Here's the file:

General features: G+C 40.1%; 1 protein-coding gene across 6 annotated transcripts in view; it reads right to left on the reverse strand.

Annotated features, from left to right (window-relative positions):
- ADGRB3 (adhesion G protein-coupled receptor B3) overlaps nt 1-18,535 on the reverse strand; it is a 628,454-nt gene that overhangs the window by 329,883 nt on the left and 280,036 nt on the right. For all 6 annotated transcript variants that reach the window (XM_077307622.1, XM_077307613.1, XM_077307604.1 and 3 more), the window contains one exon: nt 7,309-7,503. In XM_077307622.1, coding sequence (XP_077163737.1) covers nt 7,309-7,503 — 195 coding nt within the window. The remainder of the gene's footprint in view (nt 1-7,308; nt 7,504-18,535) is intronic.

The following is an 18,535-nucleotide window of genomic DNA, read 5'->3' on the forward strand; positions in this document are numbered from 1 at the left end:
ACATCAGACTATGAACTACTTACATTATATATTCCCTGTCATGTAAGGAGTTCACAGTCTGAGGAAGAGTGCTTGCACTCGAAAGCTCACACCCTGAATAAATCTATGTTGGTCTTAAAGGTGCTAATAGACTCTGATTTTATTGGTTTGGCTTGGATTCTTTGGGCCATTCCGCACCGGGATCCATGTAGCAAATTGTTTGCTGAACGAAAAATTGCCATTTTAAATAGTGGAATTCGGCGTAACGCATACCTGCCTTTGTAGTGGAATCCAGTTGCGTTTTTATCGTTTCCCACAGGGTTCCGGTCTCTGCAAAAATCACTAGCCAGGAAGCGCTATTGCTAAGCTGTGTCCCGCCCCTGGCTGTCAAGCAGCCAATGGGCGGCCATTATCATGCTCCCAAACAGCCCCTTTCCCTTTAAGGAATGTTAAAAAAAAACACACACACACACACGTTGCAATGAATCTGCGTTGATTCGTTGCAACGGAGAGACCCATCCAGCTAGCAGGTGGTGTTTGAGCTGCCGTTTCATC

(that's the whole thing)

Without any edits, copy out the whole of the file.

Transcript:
General features: G+C 40.1%; 1 protein-coding gene across 6 annotated transcripts in view; it reads right to left on the reverse strand.

Annotated features, from left to right (window-relative positions):
- ADGRB3 (adhesion G protein-coupled receptor B3) overlaps nt 1-18,535 on the reverse strand; it is a 628,454-nt gene that overhangs the window by 329,883 nt on the left and 280,036 nt on the right. For all 6 annotated transcript variants that reach the window (XM_077307622.1, XM_077307613.1, XM_077307604.1 and 3 more), the window contains one exon: nt 7,309-7,503. In XM_077307622.1, coding sequence (XP_077163737.1) covers nt 7,309-7,503 — 195 coding nt within the window. The remainder of the gene's footprint in view (nt 1-7,308; nt 7,504-18,535) is intronic.

The following is an 18,535-nucleotide window of genomic DNA, read 5'->3' on the forward strand; positions in this document are numbered from 1 at the left end:
ACATCAGACTATGAACTACTTACATTATATATTCCCTGTCATGTAAGGAGTTCACAGTCTGAGGAAGAGTGCTTGCACTCGAAAGCTCACACCCTGAATAAATCTATGTTGGTCTTAAAGGTGCTAATAGACTCTGATTTTATTGGTTTGGCTTGGATTCTTTGGGCCATTCCGCACCGGGATCCATGTAGCAAATTGTTTGCTGAACGAAAAATTGCCATTTTAAATAGTGGAATTCGGCGTAACGCATACCTGCCTTTGTAGTGGAATCCAGTTGCGTTTTTATCGTTTCCCACAGGGTTCCGGTCTCTGCAAAAATCACTAGCCAGGAAGCGCTATTGCTAAGCTGTGTCCCGCCCCTGGCTGTCAAGCAGCCAATGGGCGGCCATTATCATGCTCCCAAACAGCCCCTTTCCCTTTAAGGAATGTTAAAAAAAAACACACACACACACACGTTGCAATGAATCTGCGTTGATTCGTTGCAACGGAGAGACCCATCCAGCTAGCAGGTGGTGTTTGAGCTGCCGTTTCATC